Senators Call on FDA to Review Safety of Cosmetics Ingredients
Two U.S. Senators have introduced new legislation that would give the FDA increased regulatory authority over the ingredients found in personal care products, such as cosmetics and shampoo.
The bipartisan legislation was introduced this week by Senators Dianne Feinstein, a Democrat from California, and Susan Collins, a Republican from Maine.
Known as the Personal Care Products Safety Act, the bill would give the FDA the authority and duty to review five ingredients of concern in personal care products each year. It would also allow the agency to ban or restrict those ingredients if it deems necessary.
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“From shampoo to lotion, the use of personal care products is widespread, however, there are very few protections in place to ensure their safety,” Senator Feinstein said in am April 20 press release. “I am pleased to be introducing this legislation with Senator Collins that will require FDA to review chemicals used in these products and provide clear guidance on their safety. In addition, the legislation has broad support from companies and consumer groups alike.”
The first five chemicals proposed for review include methylene glycol, diazolidinyl urea, and quaternium-15, all of which have been linked to the release of formaldehyde, a known carcinogen. The agency would also review propyl paraben, a preservative believed to be an endocrine disruptor lead acetate, a neurotoxin used in men’s hair dyes.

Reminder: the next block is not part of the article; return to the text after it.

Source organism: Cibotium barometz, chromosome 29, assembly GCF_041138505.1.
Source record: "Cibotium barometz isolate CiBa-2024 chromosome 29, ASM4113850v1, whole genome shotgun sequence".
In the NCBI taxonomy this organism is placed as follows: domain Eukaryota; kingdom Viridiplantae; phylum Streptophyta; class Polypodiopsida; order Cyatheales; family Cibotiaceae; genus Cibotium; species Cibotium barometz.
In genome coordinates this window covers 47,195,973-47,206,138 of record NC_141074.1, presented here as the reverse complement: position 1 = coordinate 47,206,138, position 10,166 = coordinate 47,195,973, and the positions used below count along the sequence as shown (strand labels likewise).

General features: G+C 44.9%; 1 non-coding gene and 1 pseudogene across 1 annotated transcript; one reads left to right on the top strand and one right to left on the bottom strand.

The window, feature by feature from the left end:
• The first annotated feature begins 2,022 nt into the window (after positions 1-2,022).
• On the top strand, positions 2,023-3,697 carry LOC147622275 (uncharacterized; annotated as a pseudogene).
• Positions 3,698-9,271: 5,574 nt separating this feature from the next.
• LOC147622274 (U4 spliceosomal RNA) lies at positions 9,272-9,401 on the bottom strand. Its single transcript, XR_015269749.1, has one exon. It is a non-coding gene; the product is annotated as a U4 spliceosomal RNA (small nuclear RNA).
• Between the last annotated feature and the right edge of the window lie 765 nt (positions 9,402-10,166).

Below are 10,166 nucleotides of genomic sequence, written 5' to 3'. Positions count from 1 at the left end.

Concerns about methylene glycol were at the center of fears over the health risks of Brazilian Blowouts, popular hair straightening products.
After receiving numerous complaints regarding the serious adverse effects as a result of the Brazilian Blowout products Oregon Occupational Safety and Health Division (Oregon OSHA) and Oregon Health and Science University conducted testing, which revealed extremely high levels of formaldehyde in the products.
Following the complaints and OSHA alert, congress members sent a letter to the FDA in May 2011, urging quick action and a voluntary recall of the products. They called for the institution of accurate labeling of the products and a review of the formaldehyde chemical to determine if it should be banned due to health risks.
Quaternium-15 was previously used in some Johnson & Johnson products, including baby shampoo, until the company agreed to remove it in 2013 following a petition and boycott threat by the consumer watchdog group Campaign for Safe Cosmetics.
Senator Feinstein lists Johnson & Johnson as one of the companies supporting the new legislation. Other companies that have signed on include Procter & Gamble, Revlon, Estee Lauder, and L’Oreal.
The bill also has support of a number of consumer groups, including the Environmental Working Group (EWG).
“Many Americans are surprised to learn that the ingredients in their makeup, shampoo and body lotion are largely unregulated and, in some cases, harmful to their health,” Heather White, EWG Executive Director, said in a press release supporting the legislation. “The fact is that companies can put potentially dangerous ingredients into the products they sell without ever having to prove they are safe. We are grateful for the leadership of Senators Feinstein and Collins on trying to improve the safety of the products that families use every day.”
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